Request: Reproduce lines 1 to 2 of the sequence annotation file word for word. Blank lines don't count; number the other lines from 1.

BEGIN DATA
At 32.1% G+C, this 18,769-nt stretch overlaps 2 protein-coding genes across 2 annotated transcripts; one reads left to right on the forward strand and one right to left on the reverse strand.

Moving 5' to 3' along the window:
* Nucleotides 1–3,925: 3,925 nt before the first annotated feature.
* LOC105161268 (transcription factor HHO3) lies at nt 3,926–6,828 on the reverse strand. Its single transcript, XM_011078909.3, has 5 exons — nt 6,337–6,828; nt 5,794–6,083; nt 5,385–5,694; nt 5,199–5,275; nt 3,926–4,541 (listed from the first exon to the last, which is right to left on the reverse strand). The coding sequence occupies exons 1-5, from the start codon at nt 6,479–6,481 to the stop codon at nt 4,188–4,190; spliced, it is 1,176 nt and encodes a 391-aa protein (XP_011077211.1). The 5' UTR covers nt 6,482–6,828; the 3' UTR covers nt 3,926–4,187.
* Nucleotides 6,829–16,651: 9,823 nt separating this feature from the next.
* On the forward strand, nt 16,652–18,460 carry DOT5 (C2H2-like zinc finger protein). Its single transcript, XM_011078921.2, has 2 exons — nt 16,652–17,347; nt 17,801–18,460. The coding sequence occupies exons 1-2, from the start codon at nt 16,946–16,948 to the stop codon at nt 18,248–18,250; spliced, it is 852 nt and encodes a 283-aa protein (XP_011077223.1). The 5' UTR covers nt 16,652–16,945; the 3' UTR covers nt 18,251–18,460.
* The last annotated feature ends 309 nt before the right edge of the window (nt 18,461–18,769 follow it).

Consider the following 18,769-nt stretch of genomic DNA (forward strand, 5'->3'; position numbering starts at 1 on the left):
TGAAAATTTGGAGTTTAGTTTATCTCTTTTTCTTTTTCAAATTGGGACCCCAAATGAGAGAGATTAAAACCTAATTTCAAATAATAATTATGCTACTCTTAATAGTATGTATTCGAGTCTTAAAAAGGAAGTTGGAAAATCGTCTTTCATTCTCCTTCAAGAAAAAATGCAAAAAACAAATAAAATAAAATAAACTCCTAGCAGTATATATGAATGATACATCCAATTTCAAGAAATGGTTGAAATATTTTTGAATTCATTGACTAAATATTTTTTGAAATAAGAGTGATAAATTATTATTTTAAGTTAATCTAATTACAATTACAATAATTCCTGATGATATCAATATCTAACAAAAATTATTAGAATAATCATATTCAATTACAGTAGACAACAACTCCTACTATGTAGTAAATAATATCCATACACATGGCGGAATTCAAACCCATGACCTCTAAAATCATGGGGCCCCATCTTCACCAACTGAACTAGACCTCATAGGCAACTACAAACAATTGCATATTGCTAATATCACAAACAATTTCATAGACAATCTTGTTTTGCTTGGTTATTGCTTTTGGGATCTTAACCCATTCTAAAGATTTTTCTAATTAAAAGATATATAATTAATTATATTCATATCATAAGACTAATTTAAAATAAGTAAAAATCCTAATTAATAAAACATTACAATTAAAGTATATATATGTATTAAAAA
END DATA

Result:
At 32.1% G+C, this 18,769-nt stretch overlaps 2 protein-coding genes across 2 annotated transcripts; one reads left to right on the forward strand and one right to left on the reverse strand.

Moving 5' to 3' along the window: